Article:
In its preferred form, the rinsing vessel is designed such that it can be truck-mounted and transported to the intended site of use but is sufficiently large that large drums of the type used for commercial pesticide spraying operations and having a limited opening at one end of the drum can be inverted into the rinsing vessel and the opening placed over a rinse nozzle disposed beneath the upper open end of the vessel. The nozzle is disposed in off-center relation to the vessel such that the drum can be tilted or tipped to different angles to assure complete flushing when the rinsing fluid is discharged through the rinsing nozzle; and further the vessel will facilitate draining of the rinsed materials from the vessel into a separate collection area. A manifold is provided with a flow control valve to regulate or distribute the rinsing liquid either into the rinsing nozzle within the vessel or an externally located hand-operated spray for rinsing out the vessel itself as well as smaller containers.
The above and other objects of the present invention will become more readily appreciated and understood from a consideration of the following detailed description of the preferred embodiment when taken together with the accompanying drawings, in which:
FIG. 1 is a front view in elevation of a preferred form of the present invention illustrating a drum to be cleaned inverted over a rinse nozzle within the rinse vessel of the present invention;
FIG. 2 is a top plan view of the system shown in FIG. 1;
FIG. 3 is a cross-sectional view taken about lines 3--3 of FIG. 2; and
FIG. 4 is a perspective view illustrating the preferred form of rinsing system of the present invention mounted on a truck.
Referring in more detail to the drawings, there is shown in FIGS. 1 to 4 a preferred form of rinsing apparatus 10 and which is broadly comprised of a generally cylindrical vessel 12 having an upper open end 14 and a bottom wall 16 inclining downwardly into a central opening 17 with a drain hose 18 extending downwardly away from the opening 17.
A rinse pipe 22 includes a riser portion 24 terminating in an upper nozzle 26 and supported in off-center relation to a vertical axis extending through the center of the vessel by a pair of spaced support arms 28 which extend inwardly from the inner surface of the cylindrical wall of the vessel at approximately 90° to one another. It is important in supporting the rinse pipe that the drum support means in the form of the support arms 28 also extend in off-center relation to the vat and extend between an interior surface portion of the van and one side of said riser nearest the interior surface portion whereby the drum can rest on the drum support means and be tilted or tipped at different angles in a manner to be described. The support arms 28 are fixed rigidly to the riser 24, and the lower end of the riser is connected to a fitting 30. The fitting 30 is in turn attached to a hose 32 extending from a manifold 34 on the external surface of the vessel.
The manifold 34 is supported by a bracket 36 to the upper end of the vessel, there being a rinse fluid supply hose 38 connected to one side of a tee 40 at the manifold, and the supply hose 32 extending from the opposite side of the tee 40 with a flow control valve 42 disposed in the line 32. Another flexible hose 44 extends from the stem of the tee and is provided with a hand-operated spray nozzle 46.
Preferably, the vessel 12 is supported on legs 48 extending downwardly from the bottom wall 16 at circumferentially spaced intervals. As such, the vessel is primarily intended to be used as a mobile, truck-mounted system, for example, by placing on a truck bed T, as illustrated in FIG. 4. The supply hose may be of any desired length but most desirably is of a relatively short length and provided with a fitting, not shown, to facilitate attachment to a source of supply so that the system can draw its rinsing fluid from a suitable source of water under pressure. In turn, the flow control valve 42 is intended to regulate the water pressure directed through the rinse supply line 32 to the riser pipe 24 and nozzle 26. In the alternative, when the flow control valve 42 is closed, the hand-operated spray nozzle 46 may be selectively opened to direct water under pressure into the interior of the vessel in rinsing out smaller containers or in flushing out the vessel itself.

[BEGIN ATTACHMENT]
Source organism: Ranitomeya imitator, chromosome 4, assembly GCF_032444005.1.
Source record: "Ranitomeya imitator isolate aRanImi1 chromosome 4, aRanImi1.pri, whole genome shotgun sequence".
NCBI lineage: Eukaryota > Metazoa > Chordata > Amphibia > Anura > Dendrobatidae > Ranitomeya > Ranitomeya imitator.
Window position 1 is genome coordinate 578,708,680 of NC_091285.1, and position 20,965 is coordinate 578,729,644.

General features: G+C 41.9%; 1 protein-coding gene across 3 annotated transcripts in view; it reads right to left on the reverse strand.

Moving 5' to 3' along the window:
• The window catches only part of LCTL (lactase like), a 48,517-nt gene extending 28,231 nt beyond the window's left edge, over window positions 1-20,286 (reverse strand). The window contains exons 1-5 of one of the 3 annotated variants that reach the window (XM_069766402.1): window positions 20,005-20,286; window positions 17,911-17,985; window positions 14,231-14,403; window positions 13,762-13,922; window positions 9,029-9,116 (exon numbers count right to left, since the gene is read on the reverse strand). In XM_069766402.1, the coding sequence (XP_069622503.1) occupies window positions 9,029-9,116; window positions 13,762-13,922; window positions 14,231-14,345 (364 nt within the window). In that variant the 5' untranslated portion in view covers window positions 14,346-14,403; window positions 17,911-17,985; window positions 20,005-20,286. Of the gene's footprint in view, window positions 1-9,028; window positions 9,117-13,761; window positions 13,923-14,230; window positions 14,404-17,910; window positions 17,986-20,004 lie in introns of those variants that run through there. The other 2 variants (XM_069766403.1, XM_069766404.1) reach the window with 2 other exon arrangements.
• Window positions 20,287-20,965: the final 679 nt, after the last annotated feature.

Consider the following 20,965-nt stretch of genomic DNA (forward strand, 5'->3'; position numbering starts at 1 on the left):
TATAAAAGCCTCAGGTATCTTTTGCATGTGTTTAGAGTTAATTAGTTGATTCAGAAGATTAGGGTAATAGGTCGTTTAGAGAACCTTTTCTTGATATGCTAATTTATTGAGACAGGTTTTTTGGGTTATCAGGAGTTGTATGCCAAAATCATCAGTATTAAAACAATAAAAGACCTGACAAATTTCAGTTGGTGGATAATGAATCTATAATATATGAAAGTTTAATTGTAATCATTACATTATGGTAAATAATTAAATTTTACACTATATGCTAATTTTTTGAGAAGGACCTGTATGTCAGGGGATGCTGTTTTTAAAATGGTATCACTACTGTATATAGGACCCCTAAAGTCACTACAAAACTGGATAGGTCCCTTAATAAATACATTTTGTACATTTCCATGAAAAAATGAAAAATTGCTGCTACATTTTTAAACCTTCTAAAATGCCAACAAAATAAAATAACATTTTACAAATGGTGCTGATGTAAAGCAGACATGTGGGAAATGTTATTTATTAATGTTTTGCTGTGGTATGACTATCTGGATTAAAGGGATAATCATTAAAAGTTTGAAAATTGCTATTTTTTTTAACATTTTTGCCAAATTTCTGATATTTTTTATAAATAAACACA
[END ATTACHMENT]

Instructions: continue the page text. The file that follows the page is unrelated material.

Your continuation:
In cleaning out larger drums, such as, a drum as designated at D having a bung hole or limited opening at one end as designated at D in FIG. 1, the drum is inverted into the vessel with the nozzle 26 extending upwardly through the bung hole, and the end of the drum D rests on the support arms 28. In this relation, the entire rinsing apparatus and particularly the vat 12 is of a height less than the waist level of the operator and of a diameter larger than the diameter of the largest sized drums to be rinsed so that each drum D can be easily tilted beneath the support arms 28 as the nozzle 26 directs a water spray under pressure into the interior of the drum. For this reason, it is important that the riser be supported beneath the upper open end 14 of the vessel so that in supporting the drum over the nozzle 36, the walls of the vessel will also cooperate in supporting the drum as it is tilted or inclined in different directions about the nozzle 36.
The rinsing system as described is acceptable for use in triple-rinsing operations in compliance with EPA regulations. Specifically, this can be accomplished by opening the flow control valve 42 with the drum D positioned over the rinsing nozzle to thoroughly rinse out the interior of the drum. The flow control valve 42 is then closed and the drum permitted to drain completely following which the operation is repeated two more times as described. At the end of the rinsing operation, the flow control valve 42 is closed and the hand-operated spray nozzle 46 can then be opened to direct a spray around the interior of the vessel 12 to completely flush any of the rinsed materials out through the drain opening 17. During the rinse operations, the material is pumped into the spraying equipment for immediate use or into a container for removal to an appropriate waste collection area.
It is therefore to be understood that while a preferred form of invention has been herein set forth and described, various modifications and changes may be made in the particular construction and arrangement of elements as well as the sequence of steps followed in the rinsing operation without departing from the spirit and scope of the present invention as defined by the appended claims.
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|U.S. Classification||134/170, 134/166.00R|
|May 9, 1995||CC||Certificate of correction|
|Apr 22, 1996||FPAY||Fee payment|
Year of fee payment: 4
|Sep 12, 2000||REMI||Maintenance fee reminder mailed|
|Feb 18, 2001||LAPS||Lapse for failure to pay maintenance fees|
|Apr 24, 2001||FP||Expired due to failure to pay maintenance fee|
Effective date: 20010216